By Jared Chausow
By Katie Toth
By Elizabeth Flock
By Albert Samaha
By Anna Merlan
By Jon Campbell
By Jon Campbell
By Albert Samaha
A week after returning home, George sits in his parents' living room. Foil banners reading "Congratulations" and "Welcome Home" are taped to the walls, and a cluster of partially deflated balloons hugs the ceiling. George's parents have installed a bed in the corner to make his brief stay more comfortable. A Snoopy doll rests by the pillow. George looks like he's shrunk a few sizes. Along with 15 fewer poundshe's down to 159he has lost a certain animation in his face. His old nervous smile surfaces only at rare moments. Since returning, George has grown much closer to his parents and sister. They traveled down to South Carolina for his boot camp graduation, and seeing them there was, he says, "the best feeling in the world."
When George goes to the recruiting station, he's treated as a Marine. The first time he walks in, he's wearing civilian clothes and a poolee mistakes him for another poolee. "I'm a Marine," George says. "Get on your face!" The poolee obeys and begins doing push-ups. He does so many that George loses count.
Through the summer and into the fall, Hess's office consistently exceeded its mission. The pressure never lets up, thoughwhen it makes mission before the end of the month, it's expected to bring in more recruits to make up for substations that fall short. At the end of September, the office was named "City Station of the Year" for making mission more often than any other substation in 2006.
Before heading to North Carolina for infantry school, George spends a few days assisting the recruiters. On an unusually mild day the week after Thanksgiving, he stands in front of an armed forces recruiting station in the traffic island across from the recruiting office and tries to interest passersby in the Marines. With him are a lance corporal and Hanly Rivas, the poolee George ordered to do push-ups. George wears a green cap, tan shirt and tie, dark green slacks, and glossy black shoes. He has a blank, self-conscious look on his face and rocks back and forth on his feet as pedestrians stream by.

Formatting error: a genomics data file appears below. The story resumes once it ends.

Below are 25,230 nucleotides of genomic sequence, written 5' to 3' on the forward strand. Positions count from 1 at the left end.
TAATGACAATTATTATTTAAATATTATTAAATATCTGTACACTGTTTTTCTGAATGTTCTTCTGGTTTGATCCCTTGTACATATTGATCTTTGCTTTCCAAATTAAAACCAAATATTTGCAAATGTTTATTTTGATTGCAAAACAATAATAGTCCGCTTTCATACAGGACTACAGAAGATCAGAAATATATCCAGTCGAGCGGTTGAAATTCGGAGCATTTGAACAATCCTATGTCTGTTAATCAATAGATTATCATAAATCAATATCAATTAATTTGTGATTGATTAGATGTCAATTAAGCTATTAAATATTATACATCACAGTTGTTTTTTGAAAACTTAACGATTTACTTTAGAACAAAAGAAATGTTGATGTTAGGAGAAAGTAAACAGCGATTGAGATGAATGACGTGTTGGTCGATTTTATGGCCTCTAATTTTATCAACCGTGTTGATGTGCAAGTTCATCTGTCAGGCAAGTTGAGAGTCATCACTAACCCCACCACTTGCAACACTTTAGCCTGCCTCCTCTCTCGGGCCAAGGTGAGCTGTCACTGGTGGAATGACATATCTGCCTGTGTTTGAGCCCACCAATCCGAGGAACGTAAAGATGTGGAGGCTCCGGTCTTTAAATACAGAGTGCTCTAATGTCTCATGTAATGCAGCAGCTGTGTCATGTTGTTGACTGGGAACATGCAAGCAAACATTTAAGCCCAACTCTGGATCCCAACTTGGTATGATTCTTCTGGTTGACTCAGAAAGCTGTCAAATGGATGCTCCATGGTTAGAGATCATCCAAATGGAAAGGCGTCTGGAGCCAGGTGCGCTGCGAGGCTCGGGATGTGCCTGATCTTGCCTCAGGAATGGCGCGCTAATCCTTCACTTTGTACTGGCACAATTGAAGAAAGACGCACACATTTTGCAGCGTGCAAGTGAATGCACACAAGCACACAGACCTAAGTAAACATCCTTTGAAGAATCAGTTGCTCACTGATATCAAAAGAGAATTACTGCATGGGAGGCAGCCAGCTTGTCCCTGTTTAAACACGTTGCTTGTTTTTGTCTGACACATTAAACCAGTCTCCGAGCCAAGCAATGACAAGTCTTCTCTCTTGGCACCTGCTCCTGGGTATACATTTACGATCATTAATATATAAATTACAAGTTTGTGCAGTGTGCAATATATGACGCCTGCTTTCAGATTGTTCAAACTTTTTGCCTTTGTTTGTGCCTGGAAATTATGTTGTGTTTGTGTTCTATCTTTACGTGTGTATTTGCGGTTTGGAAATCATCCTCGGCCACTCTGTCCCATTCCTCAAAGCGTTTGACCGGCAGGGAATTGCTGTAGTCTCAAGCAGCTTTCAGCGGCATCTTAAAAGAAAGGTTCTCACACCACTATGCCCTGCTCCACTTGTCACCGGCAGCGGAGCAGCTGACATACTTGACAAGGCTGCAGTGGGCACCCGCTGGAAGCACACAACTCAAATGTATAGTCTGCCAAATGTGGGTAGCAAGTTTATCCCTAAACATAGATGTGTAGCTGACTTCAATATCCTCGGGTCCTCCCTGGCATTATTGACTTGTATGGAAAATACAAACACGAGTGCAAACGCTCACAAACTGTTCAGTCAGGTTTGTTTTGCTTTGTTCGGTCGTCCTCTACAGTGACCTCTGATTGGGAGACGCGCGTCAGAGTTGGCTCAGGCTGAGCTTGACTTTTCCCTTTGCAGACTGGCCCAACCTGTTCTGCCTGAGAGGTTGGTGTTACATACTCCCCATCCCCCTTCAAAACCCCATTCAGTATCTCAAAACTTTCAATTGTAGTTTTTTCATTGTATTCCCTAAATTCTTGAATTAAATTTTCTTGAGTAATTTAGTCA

"Grab 'im up! Grab 'im up!" says the lance corporal, prodding George to approach two passing black kids.
George sticks out a hand and the kid closest to him shakes it without breaking stride.
"No, no," the other teen mouths, weaving around George.
George smiles nervously. A dark-haired young woman walks up and berates Rivas, whose gray T-shirt features an image of an M16 rifle, for joining the Marines. It turns out that the wiry 18-year-old Rivas and the woman dated briefly.
"I'm serving my country," Rivas says.
"Bush has us in Iraq fighting for oil," the woman says. "You guys are protecting oil!"
George walks over to Rivas and whispers in his ear, "End it."
Rivas goes quiet as the woman continues her tirade. "You're entitled to your opinion," he says when she's done.
For George, there's no longer any point in discussing whether the Iraq War is right or wrong, whether it's a success or a disaster. As the rest of the country embraces the latter position, he focuses on doing his job.
A few days later, he leaves for Camp Geiger in North Carolina for infantry school, which lasts about a month. Now, he's there training to be a rifleman, his specialty. According to Hess, George could "pump out" to Iraq as early as March. Training keeps George pretty busy, but he finds time to keep up his MySpace page, logging in once a week or so. He's changed the design a bit, though. The photo of Roosevelt, Churchill, and Stalin is gone, replaced by a link to a YouTube video of Marine martial arts battlesa hard rockscored smorgasbord of flailing limbs and body slams. And George's identification photo, which used to include a number of his high school friends, has been supplanted by a picture of him flanked by two fellow Marines.
Its title: Killers.